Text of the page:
A Human Rights Watch (HRW) expert recently spent days on WhatsApp contacting relatives of two Kurdish men from a remote Turkish village who were abducted and later lynched by soldiers. “At first, when I reached them, the relatives didn’t trust me. It took many hours building an understanding with them,” the colleague told me.
And one reason why this was so hard was Covid-19.
2020 was a tough year worldwide for businesses and nongovernmental organizations alike, as they battled to keep operations running and support staff during the pandemic. The same is true for Human Rights Watch and other NGOs whose donations fell during the pandemic. With 490 staff spread across 50 countries, we research and expose human rights abuses, to persuade governments to protect rights.
Almost a year into the pandemic – which looks likely to be with us well into 2021 – it’s worth asking: how are we doing? What went well? What badly? And what can we learn? As an HRW manager who’s been involved in these efforts, I put these questions to various of my colleagues.
What emerges is an organization facing clear challenges. Externally, we must remain effective in documenting human rights abuses, such as the Turkey case, at a time when we often cannot rely on HRW’s basic model – on-the-ground research and talking to people face-to-face. And internally, we must care for staff, thrown overnight into working from home.
We also faced the challenge of documenting a surge of human rights abuses related to the pandemic itself in many of the one hundred countries we work on. Governments struggled to react to the pandemic, and while some took appropriate steps – for instance, to protect vulnerable groups – responses that violated human rights were common too. Within weeks we had published documentation and analysis of a wide range of abuses and guidance on approaches to tackling the pandemic.
The story behind these headlines is about how we have been getting work done.
Remote interviews with victims and witnesses of human rights abuses are difficult, particularly in finding people to talk to and in building trust. Caring for interviewees’ well-being and safety is a priority. In-person research, such as on crises in Belarus and Nagorno-Karabakh, had to comply with strict Covid-19 guidelines to protect staff and those we meet.
Colleagues found ways to be creative. The Children’s Rights Division assembled research from dozens of HRW staff, gathering nearly 400 interviews with parents and others in 55 countries to assess the impact on children’s rights of school lockdowns. And the entire research for a groundbreaking report on Syrian and Russian military attacks in Syria’s Idlib province was remote, using satellite imagery, photos and videos posted on social media, and flight spotter logs.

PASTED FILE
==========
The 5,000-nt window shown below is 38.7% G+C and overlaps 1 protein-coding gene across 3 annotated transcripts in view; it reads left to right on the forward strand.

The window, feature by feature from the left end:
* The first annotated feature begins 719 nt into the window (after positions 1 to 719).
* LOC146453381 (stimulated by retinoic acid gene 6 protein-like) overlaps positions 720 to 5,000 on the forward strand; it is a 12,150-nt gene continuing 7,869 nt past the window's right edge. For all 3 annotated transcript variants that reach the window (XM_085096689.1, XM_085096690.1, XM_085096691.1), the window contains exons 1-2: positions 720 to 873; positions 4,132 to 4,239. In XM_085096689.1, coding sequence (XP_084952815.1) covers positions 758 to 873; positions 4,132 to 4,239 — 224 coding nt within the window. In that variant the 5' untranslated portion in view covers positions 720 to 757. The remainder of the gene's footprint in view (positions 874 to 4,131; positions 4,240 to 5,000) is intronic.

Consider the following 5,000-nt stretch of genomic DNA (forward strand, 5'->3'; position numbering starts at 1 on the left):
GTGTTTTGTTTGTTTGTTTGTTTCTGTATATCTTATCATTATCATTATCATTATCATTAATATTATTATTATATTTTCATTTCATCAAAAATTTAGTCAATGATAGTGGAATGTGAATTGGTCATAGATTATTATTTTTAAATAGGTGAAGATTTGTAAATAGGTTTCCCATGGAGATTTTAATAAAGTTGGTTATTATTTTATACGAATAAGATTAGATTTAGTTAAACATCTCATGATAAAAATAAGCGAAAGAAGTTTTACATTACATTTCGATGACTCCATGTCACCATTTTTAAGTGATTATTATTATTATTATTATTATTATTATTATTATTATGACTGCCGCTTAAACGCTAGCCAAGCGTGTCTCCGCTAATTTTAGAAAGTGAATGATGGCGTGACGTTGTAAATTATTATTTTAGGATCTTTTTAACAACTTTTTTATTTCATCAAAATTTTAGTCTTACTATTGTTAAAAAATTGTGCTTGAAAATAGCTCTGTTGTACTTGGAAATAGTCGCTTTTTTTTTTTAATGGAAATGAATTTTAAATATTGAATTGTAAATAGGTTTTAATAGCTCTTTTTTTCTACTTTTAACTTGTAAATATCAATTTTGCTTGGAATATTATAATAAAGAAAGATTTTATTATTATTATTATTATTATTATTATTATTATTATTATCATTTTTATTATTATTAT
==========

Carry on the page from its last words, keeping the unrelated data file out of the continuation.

Accessing people in confined settings, such as prisons, immigration detention or residential institutions for people with disabilities or older persons, was very difficult, so we worked with lawyers, family members and staff, to gather and cross-check information on what was happening behind those closed doors.
HRW meetings with government officials remained effective when they went online, says Kenneth Roth, executive director. A scheduled meeting with German Chancellor Angela Merkel in March was cancelled because it could not happen in person. But, “when we spoke for an hour in October on video, it felt normal” Roth said.
Yet video can limit sensitive conversations, said John Fisher, UN director in Geneva. “Difficult advocacy files, such as the debate in the Human Rights Council in June on systematic racism and police violence in the US, were even harder because we couldn’t informally approach diplomats for a chat over coffee”.
Were these the best ways to keep the work going? Some research was dropped because remote work was too difficult. What rights abuses did we miss? All research met HRW standards, but some was less satisfactory, researchers said, because, for instance, it was difficult to find methodologies that overcame the very patterns of inequality highlighted in the pandemic.
Neela Ghoshal, associate director on LGBT issues, who has felt the strain as a single parent with two small children, spoke about the challenges dealing with the digital divide. Without being able to meet face to face, it’s too easy to exclude those who don’t have regular access to the internet or phones, she said. “The work with poorer and more grassroots activists is not impossible, but it requires significantly more effort.”
This post was originally published on Radio Free.